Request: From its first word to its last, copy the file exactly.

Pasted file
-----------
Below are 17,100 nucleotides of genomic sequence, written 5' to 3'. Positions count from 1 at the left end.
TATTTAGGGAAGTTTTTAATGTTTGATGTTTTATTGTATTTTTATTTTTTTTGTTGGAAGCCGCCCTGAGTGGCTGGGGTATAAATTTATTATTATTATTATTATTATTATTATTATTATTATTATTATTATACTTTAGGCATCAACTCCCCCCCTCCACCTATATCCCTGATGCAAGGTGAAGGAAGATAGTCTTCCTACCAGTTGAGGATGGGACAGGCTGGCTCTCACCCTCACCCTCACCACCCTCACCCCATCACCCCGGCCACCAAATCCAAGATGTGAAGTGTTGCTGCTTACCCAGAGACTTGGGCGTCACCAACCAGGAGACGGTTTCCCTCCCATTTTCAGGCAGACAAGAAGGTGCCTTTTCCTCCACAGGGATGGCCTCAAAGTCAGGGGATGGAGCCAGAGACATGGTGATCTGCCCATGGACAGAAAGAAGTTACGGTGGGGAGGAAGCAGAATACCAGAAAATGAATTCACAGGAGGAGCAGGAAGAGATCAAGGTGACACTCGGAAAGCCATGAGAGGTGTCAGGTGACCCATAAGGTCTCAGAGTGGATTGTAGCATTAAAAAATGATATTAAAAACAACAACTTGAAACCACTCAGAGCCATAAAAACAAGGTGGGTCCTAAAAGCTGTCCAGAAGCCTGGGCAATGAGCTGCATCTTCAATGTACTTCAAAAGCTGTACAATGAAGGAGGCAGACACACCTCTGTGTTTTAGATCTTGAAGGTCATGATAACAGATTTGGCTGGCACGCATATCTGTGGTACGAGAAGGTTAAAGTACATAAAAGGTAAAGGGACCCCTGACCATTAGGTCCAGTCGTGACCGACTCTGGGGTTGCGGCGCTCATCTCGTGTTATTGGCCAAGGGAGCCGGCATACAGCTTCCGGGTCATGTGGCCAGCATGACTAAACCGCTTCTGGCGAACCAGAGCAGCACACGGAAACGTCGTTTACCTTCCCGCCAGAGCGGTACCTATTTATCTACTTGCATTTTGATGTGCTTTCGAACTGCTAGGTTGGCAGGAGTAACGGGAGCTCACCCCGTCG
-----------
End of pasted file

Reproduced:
Below are 17,100 nucleotides of genomic sequence, written 5' to 3'. Positions count from 1 at the left end.
TATTTAGGGAAGTTTTTAATGTTTGATGTTTTATTGTATTTTTATTTTTTTTGTTGGAAGCCGCCCTGAGTGGCTGGGGTATAAATTTATTATTATTATTATTATTATTATTATTATTATTATTATTATTATACTTTAGGCATCAACTCCCCCCCTCCACCTATATCCCTGATGCAAGGTGAAGGAAGATAGTCTTCCTACCAGTTGAGGATGGGACAGGCTGGCTCTCACCCTCACCCTCACCACCCTCACCCCATCACCCCGGCCACCAAATCCAAGATGTGAAGTGTTGCTGCTTACCCAGAGACTTGGGCGTCACCAACCAGGAGACGGTTTCCCTCCCATTTTCAGGCAGACAAGAAGGTGCCTTTTCCTCCACAGGGATGGCCTCAAAGTCAGGGGATGGAGCCAGAGACATGGTGATCTGCCCATGGACAGAAAGAAGTTACGGTGGGGAGGAAGCAGAATACCAGAAAATGAATTCACAGGAGGAGCAGGAAGAGATCAAGGTGACACTCGGAAAGCCATGAGAGGTGTCAGGTGACCCATAAGGTCTCAGAGTGGATTGTAGCATTAAAAAATGATATTAAAAACAACAACTTGAAACCACTCAGAGCCATAAAAACAAGGTGGGTCCTAAAAGCTGTCCAGAAGCCTGGGCAATGAGCTGCATCTTCAATGTACTTCAAAAGCTGTACAATGAAGGAGGCAGACACACCTCTGTGTTTTAGATCTTGAAGGTCATGATAACAGATTTGGCTGGCACGCATATCTGTGGTACGAGAAGGTTAAAGTACATAAAAGGTAAAGGGACCCCTGACCATTAGGTCCAGTCGTGACCGACTCTGGGGTTGCGGCGCTCATCTCGTGTTATTGGCCAAGGGAGCCGGCATACAGCTTCCGGGTCATGTGGCCAGCATGACTAAACCGCTTCTGGCGAACCAGAGCAGCACACGGAAACGTCGTTTACCTTCCCGCCAGAGCGGTACCTATTTATCTACTTGCATTTTGATGTGCTTTCGAACTGCTAGGTTGGCAGGAGTAACGGGAGCTCACCCCGTCG